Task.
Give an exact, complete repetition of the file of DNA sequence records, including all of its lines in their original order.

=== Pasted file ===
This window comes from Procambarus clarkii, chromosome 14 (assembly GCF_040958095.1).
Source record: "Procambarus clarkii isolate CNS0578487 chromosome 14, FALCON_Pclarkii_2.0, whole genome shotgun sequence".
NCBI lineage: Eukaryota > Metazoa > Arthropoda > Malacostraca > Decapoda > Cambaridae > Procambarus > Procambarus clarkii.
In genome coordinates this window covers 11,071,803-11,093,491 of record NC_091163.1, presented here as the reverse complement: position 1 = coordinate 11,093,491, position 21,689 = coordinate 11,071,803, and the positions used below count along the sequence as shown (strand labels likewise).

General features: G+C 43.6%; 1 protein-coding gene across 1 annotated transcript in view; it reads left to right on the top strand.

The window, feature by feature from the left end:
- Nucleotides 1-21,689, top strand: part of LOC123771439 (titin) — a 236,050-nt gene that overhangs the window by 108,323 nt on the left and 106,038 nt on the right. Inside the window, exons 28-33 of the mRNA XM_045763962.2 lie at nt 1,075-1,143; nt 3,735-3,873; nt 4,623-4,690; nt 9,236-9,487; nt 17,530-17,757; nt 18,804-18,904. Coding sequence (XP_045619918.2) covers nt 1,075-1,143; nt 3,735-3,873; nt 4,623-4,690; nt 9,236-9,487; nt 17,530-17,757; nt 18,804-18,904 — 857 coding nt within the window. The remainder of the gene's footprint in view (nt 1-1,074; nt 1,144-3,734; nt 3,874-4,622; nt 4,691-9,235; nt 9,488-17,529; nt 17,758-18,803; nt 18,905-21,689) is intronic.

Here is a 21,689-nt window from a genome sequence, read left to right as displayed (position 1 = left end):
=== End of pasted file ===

This window comes from Procambarus clarkii, chromosome 14 (assembly GCF_040958095.1).
Source record: "Procambarus clarkii isolate CNS0578487 chromosome 14, FALCON_Pclarkii_2.0, whole genome shotgun sequence".
NCBI lineage: Eukaryota > Metazoa > Arthropoda > Malacostraca > Decapoda > Cambaridae > Procambarus > Procambarus clarkii.
In genome coordinates this window covers 11,071,803-11,093,491 of record NC_091163.1, presented here as the reverse complement: position 1 = coordinate 11,093,491, position 21,689 = coordinate 11,071,803, and the positions used below count along the sequence as shown (strand labels likewise).

General features: G+C 43.6%; 1 protein-coding gene across 1 annotated transcript in view; it reads left to right on the top strand.

The window, feature by feature from the left end:
- Nucleotides 1-21,689, top strand: part of LOC123771439 (titin) — a 236,050-nt gene that overhangs the window by 108,323 nt on the left and 106,038 nt on the right. Inside the window, exons 28-33 of the mRNA XM_045763962.2 lie at nt 1,075-1,143; nt 3,735-3,873; nt 4,623-4,690; nt 9,236-9,487; nt 17,530-17,757; nt 18,804-18,904. Coding sequence (XP_045619918.2) covers nt 1,075-1,143; nt 3,735-3,873; nt 4,623-4,690; nt 9,236-9,487; nt 17,530-17,757; nt 18,804-18,904 — 857 coding nt within the window. The remainder of the gene's footprint in view (nt 1-1,074; nt 1,144-3,734; nt 3,874-4,622; nt 4,691-9,235; nt 9,488-17,529; nt 17,758-18,803; nt 18,905-21,689) is intronic.

Here is a 21,689-nt window from a genome sequence, read left to right as displayed (position 1 = left end):